“The National Ambassador for Young People’s Literature raises national awareness of the importance of young people’s literature as it relates to lifelong literacy, education and the development and betterment of the lives of young people.”
-from the website
A few years ago, one of my reading challenges was to read some of the works by the National Ambassadors for Young People’s Literature. I’ve talked about Jon Scieszka, Kate DiCamillo, Walter Dean Myers, Katherine Paterson. and Gene Luen Yang.
The most recent inductee is Jacqueline Woodson.
I was honored to be part of the selection committee who got to choose such an amazing writer! And, I’m excited to see how she carries out her platform “Reading = Hope X Change” inviting people to figure out their equation in the world and deciding which factors they can change to create the world they want to live in.
Read the press release here.
Watch the inauguration ceremony here.
I just love the idea of the National Ambassador for Young People’s Literature and will do more posts about it.
One of the things I like to do is read books by the Ambassadors so I’ve added a few titles by Jacqueline Woodson to my Must Read list. I wanted to share my reviews of the ones I’ve already read.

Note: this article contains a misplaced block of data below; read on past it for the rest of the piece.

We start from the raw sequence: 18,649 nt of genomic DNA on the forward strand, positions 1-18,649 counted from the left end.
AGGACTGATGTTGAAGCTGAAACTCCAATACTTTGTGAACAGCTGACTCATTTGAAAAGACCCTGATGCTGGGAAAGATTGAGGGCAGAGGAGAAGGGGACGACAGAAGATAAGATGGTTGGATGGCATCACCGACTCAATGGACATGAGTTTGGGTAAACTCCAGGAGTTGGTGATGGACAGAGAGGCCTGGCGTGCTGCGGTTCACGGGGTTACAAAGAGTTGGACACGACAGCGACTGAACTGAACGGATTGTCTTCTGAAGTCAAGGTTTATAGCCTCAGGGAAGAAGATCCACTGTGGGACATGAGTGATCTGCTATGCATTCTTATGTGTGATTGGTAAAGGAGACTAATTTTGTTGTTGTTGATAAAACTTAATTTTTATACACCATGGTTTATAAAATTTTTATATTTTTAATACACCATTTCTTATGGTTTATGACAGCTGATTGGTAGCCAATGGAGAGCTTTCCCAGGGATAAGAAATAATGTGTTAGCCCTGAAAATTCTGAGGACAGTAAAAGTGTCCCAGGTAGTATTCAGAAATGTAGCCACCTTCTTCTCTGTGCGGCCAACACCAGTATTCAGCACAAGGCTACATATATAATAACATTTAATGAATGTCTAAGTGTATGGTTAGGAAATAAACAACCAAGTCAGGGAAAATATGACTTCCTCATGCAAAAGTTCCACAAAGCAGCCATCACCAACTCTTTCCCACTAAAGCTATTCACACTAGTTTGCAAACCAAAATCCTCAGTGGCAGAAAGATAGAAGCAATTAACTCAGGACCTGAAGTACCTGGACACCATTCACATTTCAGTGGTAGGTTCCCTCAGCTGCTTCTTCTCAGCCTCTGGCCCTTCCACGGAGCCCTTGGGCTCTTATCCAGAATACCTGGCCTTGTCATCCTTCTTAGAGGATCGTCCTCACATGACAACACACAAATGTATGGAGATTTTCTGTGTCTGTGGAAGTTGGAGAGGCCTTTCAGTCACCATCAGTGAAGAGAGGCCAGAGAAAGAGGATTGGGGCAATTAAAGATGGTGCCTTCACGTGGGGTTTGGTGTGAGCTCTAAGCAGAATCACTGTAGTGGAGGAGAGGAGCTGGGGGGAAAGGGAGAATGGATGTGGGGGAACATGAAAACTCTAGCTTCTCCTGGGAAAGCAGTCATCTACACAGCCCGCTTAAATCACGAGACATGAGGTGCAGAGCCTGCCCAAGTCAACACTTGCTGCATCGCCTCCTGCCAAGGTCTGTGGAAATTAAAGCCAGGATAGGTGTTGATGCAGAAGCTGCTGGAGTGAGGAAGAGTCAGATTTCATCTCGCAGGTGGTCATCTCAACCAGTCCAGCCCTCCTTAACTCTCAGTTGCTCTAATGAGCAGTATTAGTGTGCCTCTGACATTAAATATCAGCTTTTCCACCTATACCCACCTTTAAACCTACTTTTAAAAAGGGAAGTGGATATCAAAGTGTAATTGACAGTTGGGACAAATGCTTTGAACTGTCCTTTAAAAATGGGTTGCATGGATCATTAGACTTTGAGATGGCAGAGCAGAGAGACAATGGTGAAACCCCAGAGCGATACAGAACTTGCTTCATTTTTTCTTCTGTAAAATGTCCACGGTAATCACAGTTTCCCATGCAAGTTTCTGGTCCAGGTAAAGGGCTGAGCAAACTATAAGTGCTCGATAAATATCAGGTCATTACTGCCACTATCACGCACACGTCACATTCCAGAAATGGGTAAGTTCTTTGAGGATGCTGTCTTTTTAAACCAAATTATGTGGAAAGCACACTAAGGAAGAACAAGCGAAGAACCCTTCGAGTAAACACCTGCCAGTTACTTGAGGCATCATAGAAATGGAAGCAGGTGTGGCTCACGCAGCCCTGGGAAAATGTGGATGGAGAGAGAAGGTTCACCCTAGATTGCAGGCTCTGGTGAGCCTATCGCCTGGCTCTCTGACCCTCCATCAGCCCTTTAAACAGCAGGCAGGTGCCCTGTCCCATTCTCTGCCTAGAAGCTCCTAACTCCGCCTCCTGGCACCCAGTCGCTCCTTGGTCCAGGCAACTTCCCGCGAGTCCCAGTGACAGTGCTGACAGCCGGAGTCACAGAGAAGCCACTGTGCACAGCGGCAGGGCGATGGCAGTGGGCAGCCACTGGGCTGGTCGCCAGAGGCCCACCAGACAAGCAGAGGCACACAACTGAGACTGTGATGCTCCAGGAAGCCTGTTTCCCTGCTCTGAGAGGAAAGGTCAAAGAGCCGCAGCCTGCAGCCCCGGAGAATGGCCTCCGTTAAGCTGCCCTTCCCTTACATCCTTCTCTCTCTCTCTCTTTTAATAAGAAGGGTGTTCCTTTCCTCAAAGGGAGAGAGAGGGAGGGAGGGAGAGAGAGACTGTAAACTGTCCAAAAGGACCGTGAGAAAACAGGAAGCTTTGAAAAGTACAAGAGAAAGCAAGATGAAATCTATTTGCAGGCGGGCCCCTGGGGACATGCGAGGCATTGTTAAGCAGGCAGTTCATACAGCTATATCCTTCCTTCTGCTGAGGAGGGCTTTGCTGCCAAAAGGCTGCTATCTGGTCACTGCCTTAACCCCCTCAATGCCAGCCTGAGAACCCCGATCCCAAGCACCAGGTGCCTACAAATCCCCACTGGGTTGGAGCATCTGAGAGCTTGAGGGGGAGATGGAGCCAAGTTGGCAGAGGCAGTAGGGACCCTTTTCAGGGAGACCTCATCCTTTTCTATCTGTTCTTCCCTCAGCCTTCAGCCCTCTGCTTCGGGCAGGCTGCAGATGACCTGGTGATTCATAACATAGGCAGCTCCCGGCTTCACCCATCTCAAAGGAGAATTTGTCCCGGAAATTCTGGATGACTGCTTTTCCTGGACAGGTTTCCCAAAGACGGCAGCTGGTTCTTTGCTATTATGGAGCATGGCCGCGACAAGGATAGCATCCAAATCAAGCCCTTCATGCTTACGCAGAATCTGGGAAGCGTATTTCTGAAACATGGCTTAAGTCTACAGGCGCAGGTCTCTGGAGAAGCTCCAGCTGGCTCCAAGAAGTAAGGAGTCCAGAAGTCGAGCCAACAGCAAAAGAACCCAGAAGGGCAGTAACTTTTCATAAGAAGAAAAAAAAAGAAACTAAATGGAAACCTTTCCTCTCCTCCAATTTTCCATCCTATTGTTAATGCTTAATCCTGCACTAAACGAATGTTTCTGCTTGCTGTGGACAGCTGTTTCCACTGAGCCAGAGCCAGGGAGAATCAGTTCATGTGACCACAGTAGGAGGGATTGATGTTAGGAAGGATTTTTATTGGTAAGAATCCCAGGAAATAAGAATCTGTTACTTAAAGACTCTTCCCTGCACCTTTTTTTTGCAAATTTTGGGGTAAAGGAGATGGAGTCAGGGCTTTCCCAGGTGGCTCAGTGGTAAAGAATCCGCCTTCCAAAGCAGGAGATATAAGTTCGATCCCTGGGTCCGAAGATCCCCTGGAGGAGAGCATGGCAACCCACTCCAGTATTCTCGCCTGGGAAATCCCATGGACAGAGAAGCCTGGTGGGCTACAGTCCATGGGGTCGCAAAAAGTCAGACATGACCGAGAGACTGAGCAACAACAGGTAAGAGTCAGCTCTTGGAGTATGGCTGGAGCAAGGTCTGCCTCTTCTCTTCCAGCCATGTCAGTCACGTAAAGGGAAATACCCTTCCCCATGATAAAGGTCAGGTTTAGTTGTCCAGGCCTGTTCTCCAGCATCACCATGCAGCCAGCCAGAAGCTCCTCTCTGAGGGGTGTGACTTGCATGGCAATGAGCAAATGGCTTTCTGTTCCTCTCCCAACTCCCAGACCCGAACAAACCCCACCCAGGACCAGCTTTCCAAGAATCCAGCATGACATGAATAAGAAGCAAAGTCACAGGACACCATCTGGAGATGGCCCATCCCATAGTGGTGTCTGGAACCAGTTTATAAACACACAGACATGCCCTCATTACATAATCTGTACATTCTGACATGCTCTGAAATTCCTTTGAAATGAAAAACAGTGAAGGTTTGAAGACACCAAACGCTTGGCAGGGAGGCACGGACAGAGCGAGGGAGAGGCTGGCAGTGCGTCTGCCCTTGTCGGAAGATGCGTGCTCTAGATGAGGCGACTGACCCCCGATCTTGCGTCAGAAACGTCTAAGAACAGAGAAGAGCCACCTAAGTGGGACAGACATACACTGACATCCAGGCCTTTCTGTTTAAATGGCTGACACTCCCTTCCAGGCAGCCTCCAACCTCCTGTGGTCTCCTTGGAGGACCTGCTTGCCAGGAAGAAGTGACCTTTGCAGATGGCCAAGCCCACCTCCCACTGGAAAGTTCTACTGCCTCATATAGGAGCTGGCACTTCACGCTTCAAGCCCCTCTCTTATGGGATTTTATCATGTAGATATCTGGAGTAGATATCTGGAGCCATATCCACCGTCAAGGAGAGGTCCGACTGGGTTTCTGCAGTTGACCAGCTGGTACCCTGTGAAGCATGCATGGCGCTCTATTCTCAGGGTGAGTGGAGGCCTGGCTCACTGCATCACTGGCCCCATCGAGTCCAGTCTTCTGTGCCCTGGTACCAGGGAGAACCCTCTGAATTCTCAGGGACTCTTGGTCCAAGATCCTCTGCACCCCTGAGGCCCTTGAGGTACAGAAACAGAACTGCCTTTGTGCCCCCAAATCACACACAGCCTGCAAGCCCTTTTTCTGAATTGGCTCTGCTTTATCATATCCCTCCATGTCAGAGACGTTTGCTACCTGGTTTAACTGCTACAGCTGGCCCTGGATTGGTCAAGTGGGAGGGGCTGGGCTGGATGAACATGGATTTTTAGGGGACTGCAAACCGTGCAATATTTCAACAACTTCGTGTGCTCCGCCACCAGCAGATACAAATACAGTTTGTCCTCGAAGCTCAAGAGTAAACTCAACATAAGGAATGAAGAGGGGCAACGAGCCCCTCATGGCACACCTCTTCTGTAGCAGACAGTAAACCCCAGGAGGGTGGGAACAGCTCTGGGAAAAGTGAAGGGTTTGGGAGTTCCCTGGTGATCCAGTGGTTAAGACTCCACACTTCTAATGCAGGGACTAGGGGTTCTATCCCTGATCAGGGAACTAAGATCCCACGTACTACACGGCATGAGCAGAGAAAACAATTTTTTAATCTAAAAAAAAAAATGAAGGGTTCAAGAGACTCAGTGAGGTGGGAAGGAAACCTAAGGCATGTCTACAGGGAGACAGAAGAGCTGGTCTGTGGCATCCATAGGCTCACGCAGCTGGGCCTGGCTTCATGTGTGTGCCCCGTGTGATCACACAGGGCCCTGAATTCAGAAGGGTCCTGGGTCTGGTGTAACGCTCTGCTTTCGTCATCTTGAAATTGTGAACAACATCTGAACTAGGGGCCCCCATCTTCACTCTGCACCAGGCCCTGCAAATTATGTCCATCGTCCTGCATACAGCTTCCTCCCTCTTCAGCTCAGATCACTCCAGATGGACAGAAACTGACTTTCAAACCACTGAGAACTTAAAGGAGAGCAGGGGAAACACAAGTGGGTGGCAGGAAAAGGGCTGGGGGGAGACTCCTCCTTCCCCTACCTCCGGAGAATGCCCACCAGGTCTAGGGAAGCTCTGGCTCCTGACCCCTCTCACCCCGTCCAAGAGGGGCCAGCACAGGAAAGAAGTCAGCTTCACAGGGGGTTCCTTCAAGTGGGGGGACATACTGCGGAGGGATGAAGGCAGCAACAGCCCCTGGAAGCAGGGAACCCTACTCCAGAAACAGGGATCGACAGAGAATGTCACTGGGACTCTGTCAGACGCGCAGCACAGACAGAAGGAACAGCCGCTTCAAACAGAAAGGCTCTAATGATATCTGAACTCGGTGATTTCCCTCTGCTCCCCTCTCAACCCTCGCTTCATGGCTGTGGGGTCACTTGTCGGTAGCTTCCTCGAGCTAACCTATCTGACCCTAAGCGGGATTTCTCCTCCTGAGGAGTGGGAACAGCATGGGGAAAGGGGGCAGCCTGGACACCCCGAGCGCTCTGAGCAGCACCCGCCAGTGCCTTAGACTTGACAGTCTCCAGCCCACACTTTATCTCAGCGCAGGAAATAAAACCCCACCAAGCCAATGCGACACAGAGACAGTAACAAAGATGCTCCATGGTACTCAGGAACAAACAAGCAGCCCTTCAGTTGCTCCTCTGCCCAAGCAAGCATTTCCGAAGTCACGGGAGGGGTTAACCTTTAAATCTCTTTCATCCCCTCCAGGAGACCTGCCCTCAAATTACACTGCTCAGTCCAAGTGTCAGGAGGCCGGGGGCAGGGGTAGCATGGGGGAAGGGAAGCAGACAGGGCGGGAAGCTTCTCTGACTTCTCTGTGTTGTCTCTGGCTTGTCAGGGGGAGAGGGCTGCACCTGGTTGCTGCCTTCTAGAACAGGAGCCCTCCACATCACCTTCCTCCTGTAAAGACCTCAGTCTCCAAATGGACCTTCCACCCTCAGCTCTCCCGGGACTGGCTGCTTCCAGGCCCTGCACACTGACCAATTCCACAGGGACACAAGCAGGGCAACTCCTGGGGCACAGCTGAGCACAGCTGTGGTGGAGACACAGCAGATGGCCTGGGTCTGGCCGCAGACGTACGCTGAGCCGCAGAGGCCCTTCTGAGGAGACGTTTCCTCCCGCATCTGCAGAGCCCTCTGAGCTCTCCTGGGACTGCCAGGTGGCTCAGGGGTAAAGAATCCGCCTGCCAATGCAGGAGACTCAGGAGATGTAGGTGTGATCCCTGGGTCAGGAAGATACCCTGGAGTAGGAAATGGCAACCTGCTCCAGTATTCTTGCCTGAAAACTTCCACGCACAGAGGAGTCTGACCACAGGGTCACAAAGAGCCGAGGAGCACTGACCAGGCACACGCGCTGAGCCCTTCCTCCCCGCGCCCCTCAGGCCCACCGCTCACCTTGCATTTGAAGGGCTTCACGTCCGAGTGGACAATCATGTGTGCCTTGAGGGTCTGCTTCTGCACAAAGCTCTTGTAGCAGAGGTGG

brown girl dreaming is a powerful moving memoir told in verse written by a gifted writer. Jacqueline Woodson gives us glimpses of her childhood in a way that seems rushed but then stops at moments with startling discovery. I loved the relationships- how family can cause us pain and sadness but how they can also make us happier and stronger than anything else in the world. Kids will enjoy- and parents will appreciate- how patience helped Woodson discover what she was good at. Don’t we all want to excel something that’ll set us apart? Aspiring writers will take inspiration and courage from the fact that stories are all around us and within us if we just look.
This novel reads quickly because the words just flow so easily from one to the other creating a nostalgic feel as the main character reminisces about her early teenage years with her friends. The story and circumstances are beautiful and heartbreaking at the same time mixed in with a bit of mystery about her missing mother. The only thing that I didn’t like was that I didn’t feel like there was actual character growth after thinking about her past.
I picked this up because many educators who come to the bookstore tend to recommend this to me as one of their favorite read-alouds. I can see why. It’s an interesting and introspective look about how actions and inactions affect others. Will resonate with many readers.
What are your favorite Jacqueline Woodson books that I should read?
What are some of your favorite books by previous Ambassadors?
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— — — — — — — HAPPY READING! — — — — — — —